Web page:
Seal icon

You're a Seal!

Motto: How will that affect everyone else?

Three percent of the UK population are Seals.

Seals can be imaginative, supportive and playful around their social group. They can also be quiet and careful on land, wondering whether to jump in and trust their instincts or suss out a person or situation first.
Seal strengths

Seals are great at multi-tasking, often working on many things at once and love learning new skills. Full of enthusiasm, they are interested in thinking behind an idea and looking at how things affect people.

Seals:
  • Seek connection and meaning in life
  • Often sweet and affectionate. Like to look after younger children
  • Mostly easy-going and good-natured
  • See people as more important than rules and tend to have a few good friends
  • Have strong inner values and beliefs that they like to live by - others can sometimes see them as sensitive, complex and deep
  • Spend time trying to work out who they are and want to be
  • Often funny, with a good sense of humour
  • Usually very sensitive to criticism
As a leader

A natural coach, Seals are quiet and caring bosses. They are people-focused, often bringing original approaches to their role.

Tips for Seals

Don't get lost inside your thoughts; involve others.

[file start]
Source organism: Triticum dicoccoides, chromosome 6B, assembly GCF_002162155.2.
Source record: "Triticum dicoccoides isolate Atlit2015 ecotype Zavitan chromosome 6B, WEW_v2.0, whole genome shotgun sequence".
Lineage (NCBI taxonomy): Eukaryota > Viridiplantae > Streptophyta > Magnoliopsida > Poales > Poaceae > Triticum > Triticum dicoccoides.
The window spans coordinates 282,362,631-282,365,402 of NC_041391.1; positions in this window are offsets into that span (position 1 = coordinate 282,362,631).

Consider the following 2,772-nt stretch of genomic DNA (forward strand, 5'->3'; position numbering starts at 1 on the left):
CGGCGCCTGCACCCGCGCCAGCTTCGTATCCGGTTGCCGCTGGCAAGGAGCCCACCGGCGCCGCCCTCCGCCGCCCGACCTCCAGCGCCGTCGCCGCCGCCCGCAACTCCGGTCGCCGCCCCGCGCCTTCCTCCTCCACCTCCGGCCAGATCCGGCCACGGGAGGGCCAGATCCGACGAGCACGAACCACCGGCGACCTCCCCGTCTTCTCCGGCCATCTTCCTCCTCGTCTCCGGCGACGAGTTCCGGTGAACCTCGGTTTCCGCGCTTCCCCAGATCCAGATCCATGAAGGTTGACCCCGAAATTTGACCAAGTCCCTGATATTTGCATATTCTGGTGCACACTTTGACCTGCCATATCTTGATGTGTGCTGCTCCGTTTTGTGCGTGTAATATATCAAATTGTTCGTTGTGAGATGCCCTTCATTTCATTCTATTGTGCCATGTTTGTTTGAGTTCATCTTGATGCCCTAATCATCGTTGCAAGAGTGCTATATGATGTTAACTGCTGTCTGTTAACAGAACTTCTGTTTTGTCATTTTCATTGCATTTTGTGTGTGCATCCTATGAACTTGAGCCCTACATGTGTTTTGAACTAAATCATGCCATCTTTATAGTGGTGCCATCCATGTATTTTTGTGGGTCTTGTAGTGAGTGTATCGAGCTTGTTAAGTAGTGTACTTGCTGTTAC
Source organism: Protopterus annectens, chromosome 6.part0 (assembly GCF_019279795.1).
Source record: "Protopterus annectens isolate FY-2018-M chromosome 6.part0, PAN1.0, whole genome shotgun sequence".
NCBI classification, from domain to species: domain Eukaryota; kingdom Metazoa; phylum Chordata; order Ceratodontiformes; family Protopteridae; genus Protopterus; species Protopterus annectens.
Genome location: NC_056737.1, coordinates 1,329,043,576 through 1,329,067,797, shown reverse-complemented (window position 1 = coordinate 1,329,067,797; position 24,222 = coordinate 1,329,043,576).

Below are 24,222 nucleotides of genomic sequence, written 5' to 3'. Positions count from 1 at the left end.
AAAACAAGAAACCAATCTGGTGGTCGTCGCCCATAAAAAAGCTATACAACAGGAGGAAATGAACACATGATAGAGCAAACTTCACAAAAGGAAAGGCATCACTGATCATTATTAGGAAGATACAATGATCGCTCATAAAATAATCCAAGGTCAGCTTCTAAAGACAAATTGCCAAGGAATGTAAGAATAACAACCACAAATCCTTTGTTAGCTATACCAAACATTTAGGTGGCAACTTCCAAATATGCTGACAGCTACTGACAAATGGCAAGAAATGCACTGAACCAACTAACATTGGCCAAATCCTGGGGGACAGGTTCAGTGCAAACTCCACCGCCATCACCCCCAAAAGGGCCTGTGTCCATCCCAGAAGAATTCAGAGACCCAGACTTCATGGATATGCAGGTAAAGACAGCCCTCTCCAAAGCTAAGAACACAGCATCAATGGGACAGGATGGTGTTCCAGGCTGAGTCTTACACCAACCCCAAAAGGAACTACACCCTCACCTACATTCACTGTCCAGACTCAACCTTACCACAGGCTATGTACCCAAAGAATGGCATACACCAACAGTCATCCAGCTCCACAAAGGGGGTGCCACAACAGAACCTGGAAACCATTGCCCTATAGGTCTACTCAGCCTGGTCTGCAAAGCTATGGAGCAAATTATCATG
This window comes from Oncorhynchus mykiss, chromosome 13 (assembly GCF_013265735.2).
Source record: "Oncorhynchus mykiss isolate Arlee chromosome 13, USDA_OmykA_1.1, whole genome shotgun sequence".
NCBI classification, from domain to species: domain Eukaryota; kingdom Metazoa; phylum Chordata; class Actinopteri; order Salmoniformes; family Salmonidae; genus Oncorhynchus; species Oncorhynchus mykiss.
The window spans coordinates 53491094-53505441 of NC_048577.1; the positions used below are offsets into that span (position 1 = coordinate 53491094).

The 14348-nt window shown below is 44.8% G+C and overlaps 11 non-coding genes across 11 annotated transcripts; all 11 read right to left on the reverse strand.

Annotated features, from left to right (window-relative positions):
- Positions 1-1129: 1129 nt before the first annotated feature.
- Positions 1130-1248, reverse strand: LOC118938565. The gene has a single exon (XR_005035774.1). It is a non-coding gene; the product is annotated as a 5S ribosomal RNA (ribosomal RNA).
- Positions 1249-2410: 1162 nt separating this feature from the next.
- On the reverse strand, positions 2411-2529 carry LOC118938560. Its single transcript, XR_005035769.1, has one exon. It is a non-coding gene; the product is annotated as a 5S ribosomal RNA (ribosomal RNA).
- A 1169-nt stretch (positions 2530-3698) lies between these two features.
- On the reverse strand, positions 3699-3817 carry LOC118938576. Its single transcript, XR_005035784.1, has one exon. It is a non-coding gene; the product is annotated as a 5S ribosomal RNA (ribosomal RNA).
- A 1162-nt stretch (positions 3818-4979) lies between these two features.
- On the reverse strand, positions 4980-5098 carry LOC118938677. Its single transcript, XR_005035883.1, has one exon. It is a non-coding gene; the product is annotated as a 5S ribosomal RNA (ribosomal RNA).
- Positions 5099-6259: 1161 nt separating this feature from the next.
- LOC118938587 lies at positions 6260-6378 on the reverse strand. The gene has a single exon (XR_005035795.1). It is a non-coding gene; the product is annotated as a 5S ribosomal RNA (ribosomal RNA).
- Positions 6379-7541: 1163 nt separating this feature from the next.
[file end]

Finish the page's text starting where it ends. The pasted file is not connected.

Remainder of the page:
Seals at work and school

Lots of Seals like working with people to develop their potential.

Victoria is an apprenticeship coach:

Explore more videos connected with Seals
View other animals

Find out more about the Buzz Quiz

The Buzz Quiz was developed by Education and Employers' partner David Hodgson to help young people make more informed course and career decisions, boost self-awareness, and better understand others.

Find out more about personality and careers in our interview with Buzz Quiz creator David Hodgson.

Explore these ideas in more detail and see how they apply to young people's lives and choices with David's book The Buzz.

Personality-type theory has roots in the work of Carl Jung, the founder of analytic psychology. It was later developed by Isabel Briggs Myers, as the Myers-Briggs Type Indicator©, and David Keirsey's Temperament Sorter. The Myers-Briggs Type Indicator and MBTI are registered trademarks.

The theory has been researched and applied across many areas including conflict resolution, team-building, leadership, career choices and communication.

Our animal type describes our preferred behaviour. We can all learn to adapt and change our behaviour to suit the circumstances and challenges we face.